Generally unfavorable reviews - based on 5 Critics What's this?

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  • Summary: Daniel, an arrogant, restless young Londoner is bored with his meaningless life. When he seeks sympathy from his old Jewish grandmother, she sends him on a mission to Europe to find the grave of her father who disappeared during the Second World War. Following his great grandfather's trail, Daniel's journey leads him to Paris, Berlin, Prague, Budapest, Belgrade and Sofia, finally having to flee to Rome. As he passes from one intense experience to the next, he is caught up in the turmoil of change taking place in the former communist countries, in the process discovering his Jewish roots which had previously never mattered to him. What started as an excuse simply to travel and have fun soon becomes an obsessive quest and a journey of personal discovery. (HP Releasing) Expand
Score distribution:
  1. Positive: 0 out of 5
  2. Negative: 3 out of 5
  1. Reviewed by: Laura Kern
    By the time the frustratingly silly ending arrives, it's confirmed that Shem, which translates to "name" in Hebrew, is just as confused as its protagonist. Daniel's looks may charm everyone who crosses his path, but he is like the movie: most of the depth that does exist remains buried beneath the surface.
  2. Reviewed by: Ken Fox
    A bizarre hybrid between Euro erotic thriller and a parable of Jewish awakening.
  3. A muddle of good intentions and bad direction, this amateurish road movie follows a young Brit across Europe as he reconnects with his Jewish roots.
  4. Reviewed by: Tim Grierson
    Writer-director Caroline Roboh's moralistic paean to Jewish self-knowledge is so solemnly high-minded that one almost feels bad admitting that the film's only spark comes from its occasional tawdry ludicrousness.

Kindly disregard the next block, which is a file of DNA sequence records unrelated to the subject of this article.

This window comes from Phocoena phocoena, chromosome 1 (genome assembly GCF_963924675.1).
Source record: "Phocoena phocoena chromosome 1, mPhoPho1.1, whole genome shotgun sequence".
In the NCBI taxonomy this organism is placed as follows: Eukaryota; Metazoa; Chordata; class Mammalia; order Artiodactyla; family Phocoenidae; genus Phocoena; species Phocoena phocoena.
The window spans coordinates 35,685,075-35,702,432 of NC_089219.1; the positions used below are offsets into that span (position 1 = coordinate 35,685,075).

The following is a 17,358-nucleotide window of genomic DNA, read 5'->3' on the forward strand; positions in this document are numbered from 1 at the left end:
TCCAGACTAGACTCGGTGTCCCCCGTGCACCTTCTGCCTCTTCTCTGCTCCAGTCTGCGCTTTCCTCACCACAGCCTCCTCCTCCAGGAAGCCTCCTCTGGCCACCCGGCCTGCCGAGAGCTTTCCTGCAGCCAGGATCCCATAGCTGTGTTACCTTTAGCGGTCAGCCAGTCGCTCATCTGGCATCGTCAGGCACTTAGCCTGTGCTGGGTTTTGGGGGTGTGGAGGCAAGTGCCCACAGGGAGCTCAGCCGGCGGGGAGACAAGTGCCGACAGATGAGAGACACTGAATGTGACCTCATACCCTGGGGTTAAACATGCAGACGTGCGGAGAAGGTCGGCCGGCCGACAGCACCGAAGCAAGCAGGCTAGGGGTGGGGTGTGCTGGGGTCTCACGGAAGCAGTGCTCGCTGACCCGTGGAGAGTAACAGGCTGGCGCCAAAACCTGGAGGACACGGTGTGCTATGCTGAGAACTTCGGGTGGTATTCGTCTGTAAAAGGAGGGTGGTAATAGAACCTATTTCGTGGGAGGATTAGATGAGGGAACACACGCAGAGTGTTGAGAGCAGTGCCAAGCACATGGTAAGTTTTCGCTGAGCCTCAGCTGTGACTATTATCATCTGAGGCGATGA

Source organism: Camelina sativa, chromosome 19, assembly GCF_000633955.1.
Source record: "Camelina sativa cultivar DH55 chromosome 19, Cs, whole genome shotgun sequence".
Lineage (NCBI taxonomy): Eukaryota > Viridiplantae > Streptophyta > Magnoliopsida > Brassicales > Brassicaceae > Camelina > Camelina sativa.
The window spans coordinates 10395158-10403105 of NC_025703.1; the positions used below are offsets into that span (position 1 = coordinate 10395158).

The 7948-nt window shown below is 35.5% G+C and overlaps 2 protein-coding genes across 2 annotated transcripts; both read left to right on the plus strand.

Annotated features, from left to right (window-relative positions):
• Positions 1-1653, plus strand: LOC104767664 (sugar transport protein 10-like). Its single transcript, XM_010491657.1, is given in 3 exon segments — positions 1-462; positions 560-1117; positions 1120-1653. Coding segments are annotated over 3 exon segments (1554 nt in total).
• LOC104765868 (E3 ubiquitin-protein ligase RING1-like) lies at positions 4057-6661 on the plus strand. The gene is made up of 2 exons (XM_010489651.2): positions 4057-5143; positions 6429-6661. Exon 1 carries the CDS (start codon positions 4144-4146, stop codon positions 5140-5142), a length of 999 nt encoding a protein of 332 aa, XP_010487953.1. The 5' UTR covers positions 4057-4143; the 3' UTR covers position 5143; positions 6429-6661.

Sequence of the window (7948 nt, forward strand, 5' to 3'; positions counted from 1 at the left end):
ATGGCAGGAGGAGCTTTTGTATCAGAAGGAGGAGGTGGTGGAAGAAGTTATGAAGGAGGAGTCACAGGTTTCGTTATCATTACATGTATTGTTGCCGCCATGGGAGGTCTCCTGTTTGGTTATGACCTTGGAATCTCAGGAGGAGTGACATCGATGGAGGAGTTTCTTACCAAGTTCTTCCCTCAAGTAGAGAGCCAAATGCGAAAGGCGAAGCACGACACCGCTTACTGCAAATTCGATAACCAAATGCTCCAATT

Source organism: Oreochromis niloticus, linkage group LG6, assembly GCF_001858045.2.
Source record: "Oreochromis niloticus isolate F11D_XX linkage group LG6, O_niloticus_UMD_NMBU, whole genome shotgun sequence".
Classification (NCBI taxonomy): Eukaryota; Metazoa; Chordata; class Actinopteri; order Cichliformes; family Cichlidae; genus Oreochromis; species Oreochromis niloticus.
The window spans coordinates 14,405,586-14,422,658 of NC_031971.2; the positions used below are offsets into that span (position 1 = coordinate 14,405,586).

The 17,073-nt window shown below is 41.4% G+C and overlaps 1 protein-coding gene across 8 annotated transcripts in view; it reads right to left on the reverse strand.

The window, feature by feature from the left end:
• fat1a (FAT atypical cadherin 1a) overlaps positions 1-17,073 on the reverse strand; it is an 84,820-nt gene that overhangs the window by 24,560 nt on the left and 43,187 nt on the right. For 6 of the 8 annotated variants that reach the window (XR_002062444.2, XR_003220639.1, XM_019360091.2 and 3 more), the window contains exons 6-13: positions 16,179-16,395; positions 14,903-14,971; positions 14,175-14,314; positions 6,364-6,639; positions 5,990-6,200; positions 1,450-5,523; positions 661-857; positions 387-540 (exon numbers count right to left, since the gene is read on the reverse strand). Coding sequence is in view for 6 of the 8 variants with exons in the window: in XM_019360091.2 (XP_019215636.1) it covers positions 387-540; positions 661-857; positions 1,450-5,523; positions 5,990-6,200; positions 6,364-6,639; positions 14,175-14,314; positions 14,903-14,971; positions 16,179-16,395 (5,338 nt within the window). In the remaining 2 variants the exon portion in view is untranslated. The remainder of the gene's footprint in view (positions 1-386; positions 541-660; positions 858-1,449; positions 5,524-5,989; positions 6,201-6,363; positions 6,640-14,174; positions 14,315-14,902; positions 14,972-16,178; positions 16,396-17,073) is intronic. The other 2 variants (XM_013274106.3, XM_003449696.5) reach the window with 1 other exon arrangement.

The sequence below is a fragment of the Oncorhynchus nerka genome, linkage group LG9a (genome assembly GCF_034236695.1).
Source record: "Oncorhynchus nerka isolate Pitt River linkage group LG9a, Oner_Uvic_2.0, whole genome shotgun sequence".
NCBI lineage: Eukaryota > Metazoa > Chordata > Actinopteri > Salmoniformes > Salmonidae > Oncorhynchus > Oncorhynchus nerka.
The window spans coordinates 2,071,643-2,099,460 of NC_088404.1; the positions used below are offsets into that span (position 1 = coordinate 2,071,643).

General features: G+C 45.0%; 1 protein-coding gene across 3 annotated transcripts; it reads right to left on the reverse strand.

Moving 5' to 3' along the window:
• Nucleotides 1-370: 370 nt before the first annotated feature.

5. 25
    As a narrative, Shem, directed by Caroline Roboh, is a pointless hodgepodge, with a finale that will leave viewers scratching their heads.
Score distribution:
  1. Positive: 1 out of 2
  2. Mixed: 0 out of 2
  3. Negative: 1 out of 2
  1. StevenE.
    May 27, 2006
    I thought this was an insightful, well-crafted exploration of Jewish roots and the eternal struggle between good and evil. File this one under BYB. (Bring Your Brain.) Expand
  2. KenA.
    Jul 1, 2006
    The only reason I'd give this film even one point is because it's 96 degrees out and the theater air con was working beautifully. The protagonist's only character growth seems to be a better understanding of the grandfather he never met, and the ability to say no to a sexual situation involving minors, the only truly moral choice he makes in the entire film. The "looking for great-grandpa" plot is constantly being thrown aside to chase down side alleys involving an abduction that mysteriously ends as soon as it begins, a DaVinci Code-like mystery that goes unexplained, and the sudden appearance of grandma in Italy (how she knew her grandson would be there at all is unexplained) for reasons that are never revealed, as the end credits come on just at the point the audience figures the narrative would explain all the meshuganah going on. This movie simply goes all over the place, and the one to blame is the writer-director, who needs to go back to film school to re-do the plot development and editing classes she evidently cut. Expand